HOULTON — For more than 12 years, Michael Hurley has worked to keep open the Temple Theatre, a 95-year-old cinema that long has been the center of Market Square in Houlton.

His dream, however, has always been for a local proprietor to take over ownership of the cinema.

While that remains his vision, he also recently realized he needed to make another investment in the facility to keep it viable until his long-term goal could be accomplished.

Hurley is in the process of converting the two-screen theater from 35 mm film reels to digitally formatted movies to keep up with the trend set by major motion picture studios, which are phasing out the film reels in favor of the clearer, crisp-sounding digital format.

“We have known that 35 mm was going away for years now,” Hurley said late last week. “It is really difficult to get any current movies in 35 mm now. Everything that is current is digital. We are almost unable to get the latest movies in 35 mm now.”

Hurley lives and works in Belfast, where he and his wife, Therese Bagnardi, also own the three-screen Colonial Theatre.

Before the couple inked a deal in June 2002 to lease the Houlton facility, it had been closed for six months because of lack of business. The Hurleys completely renovated the theater before reopening it five months later.

The couple eventually purchased the building that houses the theater, as well as the adjacent parking lot.

While Michael Hurley has known about the need to transition to digital, he said a major roadblock has prevented him from doing it — the price tag. He said the transition to digital will cost about $100,000, even after he received used digital projectors from the Walt Disney Co.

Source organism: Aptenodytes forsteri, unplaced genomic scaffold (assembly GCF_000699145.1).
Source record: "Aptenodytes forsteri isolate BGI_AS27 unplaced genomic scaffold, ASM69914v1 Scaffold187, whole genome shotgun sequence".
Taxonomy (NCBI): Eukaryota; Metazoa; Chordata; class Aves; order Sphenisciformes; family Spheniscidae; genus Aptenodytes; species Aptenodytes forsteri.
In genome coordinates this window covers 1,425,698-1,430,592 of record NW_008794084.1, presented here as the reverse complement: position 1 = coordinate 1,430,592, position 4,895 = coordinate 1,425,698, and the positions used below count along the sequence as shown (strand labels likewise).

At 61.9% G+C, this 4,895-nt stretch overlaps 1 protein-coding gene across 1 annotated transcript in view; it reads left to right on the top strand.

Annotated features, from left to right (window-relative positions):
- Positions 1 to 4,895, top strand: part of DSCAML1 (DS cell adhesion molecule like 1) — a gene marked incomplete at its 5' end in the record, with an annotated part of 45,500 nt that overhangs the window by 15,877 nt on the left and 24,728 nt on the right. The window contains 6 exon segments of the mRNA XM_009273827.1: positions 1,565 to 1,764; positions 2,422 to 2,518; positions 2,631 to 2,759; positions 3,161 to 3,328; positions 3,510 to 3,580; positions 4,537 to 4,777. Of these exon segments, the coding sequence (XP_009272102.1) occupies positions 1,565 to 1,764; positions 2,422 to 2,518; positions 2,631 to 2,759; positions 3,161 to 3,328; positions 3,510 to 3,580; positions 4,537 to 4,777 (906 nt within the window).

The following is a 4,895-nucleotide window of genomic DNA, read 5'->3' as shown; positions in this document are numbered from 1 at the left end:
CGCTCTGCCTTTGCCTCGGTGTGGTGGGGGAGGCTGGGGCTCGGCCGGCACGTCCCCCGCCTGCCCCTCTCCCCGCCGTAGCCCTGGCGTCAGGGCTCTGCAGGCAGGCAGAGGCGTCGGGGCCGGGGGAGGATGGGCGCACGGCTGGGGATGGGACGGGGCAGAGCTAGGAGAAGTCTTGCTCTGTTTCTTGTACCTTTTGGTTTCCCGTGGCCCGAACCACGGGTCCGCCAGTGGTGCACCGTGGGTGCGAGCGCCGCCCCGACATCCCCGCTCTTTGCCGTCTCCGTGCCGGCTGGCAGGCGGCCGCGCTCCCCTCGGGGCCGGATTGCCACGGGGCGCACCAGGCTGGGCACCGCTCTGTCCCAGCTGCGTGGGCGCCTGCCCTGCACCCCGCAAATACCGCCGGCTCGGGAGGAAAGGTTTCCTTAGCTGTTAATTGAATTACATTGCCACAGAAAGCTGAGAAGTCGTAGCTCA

“We are located in a small town with a low-grossing theater,” he said. “That is a challenge. That isn’t easy to find the money for.”

Hurley opted to get a loan, and he also is hoping to secure a $150,000 Mission Main Street grant from JPMorgan Chase. According to the organization’s website, 20 businesses each year are awarded a grant to help them grow.

The proprietor said moviegoers immediately will notice the difference after the conversion to digital.

“The sound will be incredible,” he said. “That is just one of the differences. It is also a better picture. We hope to have it in by Christmas.”

Even though he is making the investment, Hurley hasn’t strayed from his original plan to sell the building.

“I bought the theater in 2002 at 52 [years old]. Now I am 64,” he said. “We wanted this to be managed by a local owner, and once I get digital equipment in there, I want that to happen. The theater remains for sale.”